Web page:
• Retina/Vitreous

    This single-center retrospective study examined rates of loss to follow-up in patients with proliferative diabetic retinopathy (PDR) who had received laser photocoagulation or intravitreal anti-VEGF injections.

    Study design

    Researchers studied 2,302 patients with PDR who had received panretinal photocoagulation (PRP) or anti-VEGF therapy. Loss to follow-up was defined as a gap of more than 12 months immediately following anti-VEGF or PRP.


    Of 1,718 patients, 584 (25.4%) did not return for a follow-up visit during the 4-year study period. A significantly higher proportion of patients in the laser group were lost to follow-up compared with the anti-VEGF group (28% vs. 22%; P<0.001)

    Whites (19.4%) and Asians (19.7%) were lost to follow-up less often than African-Americans (30.2%) or Hispanics/Native Americans/Pacific Islanders (38%). Other risk factors included younger age and residence in areas with lower average adjusted gross income.


    This study reported the experiences of only 1 large retina group located in the Northeast region of the United States. The authors did not consider the implications of early versus late PDR, and there was a wide spectrum of vision impairment in this group. Loss to follow-up was based on a 12-month gap in care; rates may have been higher with a shorter gap. The treating physicians chose the patients who received PRP versus anti-VEGF, and this potential selection bias may help explain the differences between these 2 groups.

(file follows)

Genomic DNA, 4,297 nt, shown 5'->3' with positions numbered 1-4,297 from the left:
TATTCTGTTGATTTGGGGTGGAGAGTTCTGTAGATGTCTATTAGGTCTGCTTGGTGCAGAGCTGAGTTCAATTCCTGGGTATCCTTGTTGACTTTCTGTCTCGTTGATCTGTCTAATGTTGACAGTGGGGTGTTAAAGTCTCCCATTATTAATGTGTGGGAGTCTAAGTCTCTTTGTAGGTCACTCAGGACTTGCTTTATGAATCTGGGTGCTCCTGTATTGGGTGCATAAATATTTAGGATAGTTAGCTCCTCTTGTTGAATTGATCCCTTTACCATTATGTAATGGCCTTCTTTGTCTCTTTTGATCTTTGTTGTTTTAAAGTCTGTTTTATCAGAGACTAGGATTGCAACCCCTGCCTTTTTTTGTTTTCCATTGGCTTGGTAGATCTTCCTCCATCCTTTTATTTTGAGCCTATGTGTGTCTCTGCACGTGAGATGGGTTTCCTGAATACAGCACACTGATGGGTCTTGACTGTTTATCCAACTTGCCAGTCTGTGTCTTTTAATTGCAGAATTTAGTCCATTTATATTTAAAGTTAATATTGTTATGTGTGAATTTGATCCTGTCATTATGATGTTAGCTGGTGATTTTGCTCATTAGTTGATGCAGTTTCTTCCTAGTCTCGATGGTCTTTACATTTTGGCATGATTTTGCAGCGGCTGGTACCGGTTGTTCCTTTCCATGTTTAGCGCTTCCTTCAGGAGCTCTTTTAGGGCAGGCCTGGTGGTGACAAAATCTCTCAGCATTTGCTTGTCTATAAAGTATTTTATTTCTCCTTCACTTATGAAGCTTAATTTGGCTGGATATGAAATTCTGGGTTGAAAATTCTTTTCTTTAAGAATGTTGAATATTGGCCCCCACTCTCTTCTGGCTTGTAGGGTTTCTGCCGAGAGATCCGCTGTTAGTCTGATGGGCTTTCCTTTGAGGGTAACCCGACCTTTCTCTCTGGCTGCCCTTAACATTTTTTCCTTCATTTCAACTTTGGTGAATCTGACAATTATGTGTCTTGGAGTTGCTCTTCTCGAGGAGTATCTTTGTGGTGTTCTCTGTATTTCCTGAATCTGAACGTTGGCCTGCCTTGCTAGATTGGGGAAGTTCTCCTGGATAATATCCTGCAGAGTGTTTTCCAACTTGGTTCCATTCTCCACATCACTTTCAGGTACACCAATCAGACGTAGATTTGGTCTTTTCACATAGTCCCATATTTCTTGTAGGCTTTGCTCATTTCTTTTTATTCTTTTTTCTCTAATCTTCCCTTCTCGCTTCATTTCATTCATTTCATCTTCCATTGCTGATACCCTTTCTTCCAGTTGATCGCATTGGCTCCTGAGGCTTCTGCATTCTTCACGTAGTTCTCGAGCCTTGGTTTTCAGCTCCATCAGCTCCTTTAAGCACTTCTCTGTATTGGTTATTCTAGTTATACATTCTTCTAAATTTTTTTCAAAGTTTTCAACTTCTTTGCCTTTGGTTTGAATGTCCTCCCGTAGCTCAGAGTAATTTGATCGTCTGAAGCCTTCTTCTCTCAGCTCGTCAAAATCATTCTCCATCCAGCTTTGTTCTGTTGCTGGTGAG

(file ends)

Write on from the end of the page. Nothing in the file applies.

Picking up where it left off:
Clinical significance

    PDR patients are at risk for being lost to follow-up. This study demonstrates a fairly high real-world loss to follow-up rate, which is concerning. Key risk factors included age, race and regional average gross income.

    The DRCR.net’s Protocol S and UK CLARITY trials demonstrated that anti-VEGF monotherapy is non-inferior or superior to PRP for treating patients with PDR. However, the gap in care may have been more impactful on patients treated with anti-VEGF, as PRP has lasting effects on regression of neovascularization. In clinical practice, choice of treatment for PDR must be carefully weighed, particularly if anti-VEGF monotherapy is initiated. Measures should be taken to decrease loss to follow-up after either therapy.